The email system is similar to real mail, but the first one is more complicated and confused. I'll try to cover all important points of the theory and fundamental concepts.
- Local mail storage
- Email address
- Mail format
- Simple Mail Transport Protocol (SMTP)
- Open relay
- How email operation works
- DNS lookup
- POP vs IMAP
Mail User Agent (MUA): a client program which provides a user interface for writing, reading and sending mail. This application doesn't send an email to a recipient, just transmits it to an MSA. Another name for MUA is email client. Examples: Thunderbird, mutt, sylpheed, web-based gmail.
Mail Submission Agent (MSA): a server program which receives email messages from an MUA, check for any errors, and tranfers it to the MTA on the same server. Historically, MSA is the component of an MTA. I don't know separate programs, that implement functions of MSA.
Mail Transport Agent (MTA): a server program which transfers email messages from one computer to another using SMTP. Examples: Postfix, Sendmail, Exim
Mail Delivery Agent (MDA): a server program which is responsible for the final delivery of a message to a mailbox. This can be a separate program, sometimes it's built into the MTA. Examples: Dovecot (also includes POP3 and IMAP server), procmail, maildrop
Simple Mail Transer Protocol (SMTP): the protocol used between MTAs for sending email messages from one host to another. This protocol is also used between an MUA and an MSA. The standard SMTP port is 25.
Post Office Protocol (POP) and Internet Message Access Protocol (IMAP): protocols used by MUAs to retrieve mail from a user's mailbox on a remote server. You can find comparison of these protocols below. The standard ports: POP3 is 110, IMAP is 143.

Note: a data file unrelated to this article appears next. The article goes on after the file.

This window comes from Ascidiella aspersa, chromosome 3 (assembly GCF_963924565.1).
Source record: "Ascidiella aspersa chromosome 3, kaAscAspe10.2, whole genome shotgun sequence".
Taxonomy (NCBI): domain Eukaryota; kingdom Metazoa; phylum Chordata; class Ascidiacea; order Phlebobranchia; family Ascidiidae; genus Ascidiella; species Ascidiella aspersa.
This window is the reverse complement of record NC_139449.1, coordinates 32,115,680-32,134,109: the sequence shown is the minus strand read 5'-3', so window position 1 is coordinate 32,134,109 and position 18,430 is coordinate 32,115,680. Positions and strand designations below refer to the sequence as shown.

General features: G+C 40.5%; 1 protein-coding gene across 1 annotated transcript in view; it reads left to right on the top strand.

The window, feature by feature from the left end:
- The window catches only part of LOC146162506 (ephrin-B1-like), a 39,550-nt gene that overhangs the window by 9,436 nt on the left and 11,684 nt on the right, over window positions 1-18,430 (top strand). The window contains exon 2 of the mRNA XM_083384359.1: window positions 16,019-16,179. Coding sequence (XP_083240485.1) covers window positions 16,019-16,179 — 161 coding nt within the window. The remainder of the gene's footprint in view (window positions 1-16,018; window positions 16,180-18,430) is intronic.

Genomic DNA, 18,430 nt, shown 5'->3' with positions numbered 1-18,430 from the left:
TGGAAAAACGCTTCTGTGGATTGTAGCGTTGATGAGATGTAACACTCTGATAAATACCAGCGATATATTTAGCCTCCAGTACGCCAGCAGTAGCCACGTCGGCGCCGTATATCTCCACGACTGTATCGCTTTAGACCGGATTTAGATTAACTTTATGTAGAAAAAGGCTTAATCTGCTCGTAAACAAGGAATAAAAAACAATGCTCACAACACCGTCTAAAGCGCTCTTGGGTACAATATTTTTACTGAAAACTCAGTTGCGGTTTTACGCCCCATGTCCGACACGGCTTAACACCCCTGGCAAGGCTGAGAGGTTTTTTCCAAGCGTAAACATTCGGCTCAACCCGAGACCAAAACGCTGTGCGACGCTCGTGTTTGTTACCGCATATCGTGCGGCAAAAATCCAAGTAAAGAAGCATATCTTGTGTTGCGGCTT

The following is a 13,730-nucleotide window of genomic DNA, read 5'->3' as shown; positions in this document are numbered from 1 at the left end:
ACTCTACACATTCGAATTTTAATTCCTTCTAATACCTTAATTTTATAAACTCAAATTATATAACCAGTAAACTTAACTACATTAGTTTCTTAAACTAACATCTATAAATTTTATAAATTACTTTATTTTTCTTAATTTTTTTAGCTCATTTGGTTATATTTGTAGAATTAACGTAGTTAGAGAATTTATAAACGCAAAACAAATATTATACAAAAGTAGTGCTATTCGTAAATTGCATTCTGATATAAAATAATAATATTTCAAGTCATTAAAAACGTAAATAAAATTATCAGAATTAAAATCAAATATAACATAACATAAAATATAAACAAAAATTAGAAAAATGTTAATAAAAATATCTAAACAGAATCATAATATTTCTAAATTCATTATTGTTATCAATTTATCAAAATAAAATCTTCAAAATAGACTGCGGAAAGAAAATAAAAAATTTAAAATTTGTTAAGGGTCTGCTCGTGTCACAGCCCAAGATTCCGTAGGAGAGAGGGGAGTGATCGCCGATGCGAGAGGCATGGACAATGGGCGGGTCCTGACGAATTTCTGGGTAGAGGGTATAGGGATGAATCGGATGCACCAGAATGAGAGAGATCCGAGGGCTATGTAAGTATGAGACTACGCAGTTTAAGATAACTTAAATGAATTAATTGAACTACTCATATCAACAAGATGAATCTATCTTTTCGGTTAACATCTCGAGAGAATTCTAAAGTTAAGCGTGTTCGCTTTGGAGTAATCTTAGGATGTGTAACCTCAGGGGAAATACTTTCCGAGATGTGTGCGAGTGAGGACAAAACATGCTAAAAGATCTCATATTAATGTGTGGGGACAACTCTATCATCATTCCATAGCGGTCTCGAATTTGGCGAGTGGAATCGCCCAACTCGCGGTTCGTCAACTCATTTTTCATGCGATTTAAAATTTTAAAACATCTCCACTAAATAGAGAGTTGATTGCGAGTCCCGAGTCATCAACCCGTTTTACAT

Local mail storage
In ancient times, when dinosaurs were alive, UNIX users sent mail to each other on the local system. Most of the formats with some improvements have been used since those times. Now, in most cases, mail is stored in the following formats:
- The mbox is traditional UNIX mailbox format. It stores all messages in one large file.
- The maildir stores messages in seperate files. Therefore, you can delete a message from the mailbox without having a copy the entire mailbox. Mailboxes of this format are usually kept in the user's home directory and contains the
Of course, other formats are existed, for example: MMDF, MH, dbox. But they aren't very popular.
An email address consists of three parts: a local part, the symbol @ (read as "at"), and a domain, which may be a domain name or an IP address enclosed in brackets. The general format of an email address is local-part@domain, e.g. email@example.com, firstname.lastname@example.org.
Real internet email (that is transferred via the SMTP protocol) consists of the following parts:
SMTP data (Information that is transmitted with
Message (All data that is transmitted after the
- Headers (It's simply metadata. Provides service information of mail servers. An MUA parses it and shows it to an user in a pretty way)
- Blank line (Headers is separated from the body by a blank line)
- Body (Actually the message itself. It includes text and various attachments)
Common header fields
From:- sender's name and email. Might not match the SMTP
To:- recipients names and email addresses.
Cc:- carbon copy recipients.
Reply-To:- address should be used to reply to the message.
Message-ID:- unique ID of a message. Uses for reference.
Subject:- topic of a mail.
Date:- the date when an email is sent.
Content-type:- info about how the message is to be displayed, usually a MIME type.
Mail headers are described in RFC 2076. If you want know more about message format, see RFC 5322.
Simple Mail Transport Protocol (SMTP)
SMTP is an internet protocol for email transmission, it allows MTAs to exchange email witch each other over a network. In theory, this single protocol would have been enough for us if our computers had been always turned on and online (it was true for mainframe). But nowadays we receive mail from the network (because a personal computer isn't a mail server) and need mailbox access protocols (POP, IMAP).